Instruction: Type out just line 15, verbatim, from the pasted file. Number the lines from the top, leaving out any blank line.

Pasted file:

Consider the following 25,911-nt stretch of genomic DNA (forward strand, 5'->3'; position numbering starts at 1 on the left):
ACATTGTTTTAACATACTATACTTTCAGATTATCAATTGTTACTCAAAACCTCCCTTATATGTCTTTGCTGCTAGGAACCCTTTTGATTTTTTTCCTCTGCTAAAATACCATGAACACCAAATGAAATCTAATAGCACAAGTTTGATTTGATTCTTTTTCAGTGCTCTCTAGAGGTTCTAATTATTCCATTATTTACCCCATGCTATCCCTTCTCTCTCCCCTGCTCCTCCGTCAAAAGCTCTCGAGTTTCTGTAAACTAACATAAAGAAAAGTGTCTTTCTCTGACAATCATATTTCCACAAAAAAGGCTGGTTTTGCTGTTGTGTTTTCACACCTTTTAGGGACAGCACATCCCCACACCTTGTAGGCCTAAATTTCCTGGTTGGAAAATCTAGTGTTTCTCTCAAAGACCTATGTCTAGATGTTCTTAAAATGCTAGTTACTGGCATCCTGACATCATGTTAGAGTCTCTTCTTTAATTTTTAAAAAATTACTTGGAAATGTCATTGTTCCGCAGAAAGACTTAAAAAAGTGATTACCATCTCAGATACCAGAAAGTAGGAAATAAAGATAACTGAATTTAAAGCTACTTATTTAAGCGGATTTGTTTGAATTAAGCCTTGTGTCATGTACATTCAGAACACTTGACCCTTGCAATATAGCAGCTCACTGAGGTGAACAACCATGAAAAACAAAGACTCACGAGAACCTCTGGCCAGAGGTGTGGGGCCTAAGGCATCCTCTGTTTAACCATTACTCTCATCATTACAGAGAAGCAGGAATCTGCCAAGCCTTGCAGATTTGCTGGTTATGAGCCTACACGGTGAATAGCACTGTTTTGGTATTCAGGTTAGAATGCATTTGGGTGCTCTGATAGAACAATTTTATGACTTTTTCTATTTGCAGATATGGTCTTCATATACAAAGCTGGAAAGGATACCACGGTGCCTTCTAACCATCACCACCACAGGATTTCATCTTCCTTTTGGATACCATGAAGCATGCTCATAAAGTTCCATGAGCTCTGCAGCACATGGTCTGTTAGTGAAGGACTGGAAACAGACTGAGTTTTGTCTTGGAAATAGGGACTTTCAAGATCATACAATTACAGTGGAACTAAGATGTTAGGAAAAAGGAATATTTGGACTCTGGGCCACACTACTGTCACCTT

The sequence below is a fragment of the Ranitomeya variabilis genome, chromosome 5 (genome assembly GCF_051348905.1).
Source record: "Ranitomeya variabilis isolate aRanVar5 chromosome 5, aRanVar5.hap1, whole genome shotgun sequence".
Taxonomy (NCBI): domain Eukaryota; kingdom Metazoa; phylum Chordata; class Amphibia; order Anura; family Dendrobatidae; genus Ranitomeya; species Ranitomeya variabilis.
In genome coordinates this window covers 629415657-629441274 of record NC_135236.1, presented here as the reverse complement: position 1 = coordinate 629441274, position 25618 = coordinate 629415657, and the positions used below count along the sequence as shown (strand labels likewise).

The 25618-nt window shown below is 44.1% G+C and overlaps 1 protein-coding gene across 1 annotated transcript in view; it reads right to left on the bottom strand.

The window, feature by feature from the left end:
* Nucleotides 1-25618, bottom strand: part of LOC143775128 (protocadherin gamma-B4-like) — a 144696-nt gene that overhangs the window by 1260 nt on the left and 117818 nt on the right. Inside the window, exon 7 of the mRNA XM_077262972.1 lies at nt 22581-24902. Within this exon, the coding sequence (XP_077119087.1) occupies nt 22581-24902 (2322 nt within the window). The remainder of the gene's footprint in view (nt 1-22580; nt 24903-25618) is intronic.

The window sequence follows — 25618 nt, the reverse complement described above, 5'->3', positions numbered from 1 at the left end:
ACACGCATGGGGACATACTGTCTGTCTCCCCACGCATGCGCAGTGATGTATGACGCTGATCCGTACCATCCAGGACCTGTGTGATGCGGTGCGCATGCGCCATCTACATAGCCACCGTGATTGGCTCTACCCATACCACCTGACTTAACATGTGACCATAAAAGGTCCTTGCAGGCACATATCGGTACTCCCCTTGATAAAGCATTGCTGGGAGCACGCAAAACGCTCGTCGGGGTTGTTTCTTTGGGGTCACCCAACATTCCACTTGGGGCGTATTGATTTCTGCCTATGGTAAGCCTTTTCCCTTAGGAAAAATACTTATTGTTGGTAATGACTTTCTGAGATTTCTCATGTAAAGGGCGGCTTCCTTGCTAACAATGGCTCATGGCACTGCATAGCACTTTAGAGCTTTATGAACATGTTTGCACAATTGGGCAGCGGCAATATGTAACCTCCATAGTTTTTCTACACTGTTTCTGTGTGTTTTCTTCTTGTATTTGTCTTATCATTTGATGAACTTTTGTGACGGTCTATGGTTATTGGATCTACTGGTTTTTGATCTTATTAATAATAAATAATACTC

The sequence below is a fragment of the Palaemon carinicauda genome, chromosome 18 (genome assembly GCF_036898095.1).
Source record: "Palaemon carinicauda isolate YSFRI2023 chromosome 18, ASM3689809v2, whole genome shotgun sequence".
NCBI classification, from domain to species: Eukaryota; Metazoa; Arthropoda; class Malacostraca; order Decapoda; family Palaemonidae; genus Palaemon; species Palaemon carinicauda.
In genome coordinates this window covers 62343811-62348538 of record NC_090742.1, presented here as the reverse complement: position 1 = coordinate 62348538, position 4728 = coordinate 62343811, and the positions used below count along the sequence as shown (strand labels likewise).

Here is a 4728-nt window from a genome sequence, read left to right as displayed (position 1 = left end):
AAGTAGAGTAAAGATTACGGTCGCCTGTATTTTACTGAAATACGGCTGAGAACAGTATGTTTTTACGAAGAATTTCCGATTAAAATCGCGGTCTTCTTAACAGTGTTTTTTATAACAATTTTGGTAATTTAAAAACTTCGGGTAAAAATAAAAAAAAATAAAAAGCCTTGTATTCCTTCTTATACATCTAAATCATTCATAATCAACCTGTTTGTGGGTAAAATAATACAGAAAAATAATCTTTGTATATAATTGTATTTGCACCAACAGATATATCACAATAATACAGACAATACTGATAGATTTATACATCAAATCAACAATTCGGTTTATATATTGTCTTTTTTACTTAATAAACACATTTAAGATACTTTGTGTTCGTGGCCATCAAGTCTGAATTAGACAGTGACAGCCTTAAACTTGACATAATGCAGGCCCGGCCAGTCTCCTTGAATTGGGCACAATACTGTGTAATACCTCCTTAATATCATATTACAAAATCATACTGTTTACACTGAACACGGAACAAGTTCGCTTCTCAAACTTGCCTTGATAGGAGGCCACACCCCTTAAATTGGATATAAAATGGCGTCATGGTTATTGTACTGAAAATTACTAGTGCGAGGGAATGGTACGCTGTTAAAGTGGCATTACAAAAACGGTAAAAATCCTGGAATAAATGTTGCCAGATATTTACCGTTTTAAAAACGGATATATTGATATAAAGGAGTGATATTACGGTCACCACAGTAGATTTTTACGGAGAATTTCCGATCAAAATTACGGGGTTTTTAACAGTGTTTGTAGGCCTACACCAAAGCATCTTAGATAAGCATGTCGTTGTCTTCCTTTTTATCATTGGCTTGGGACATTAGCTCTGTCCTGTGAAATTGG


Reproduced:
In genome coordinates this window covers 62343811-62348538 of record NC_090742.1, presented here as the reverse complement: position 1 = coordinate 62348538, position 4728 = coordinate 62343811, and the positions used below count along the sequence as shown (strand labels likewise).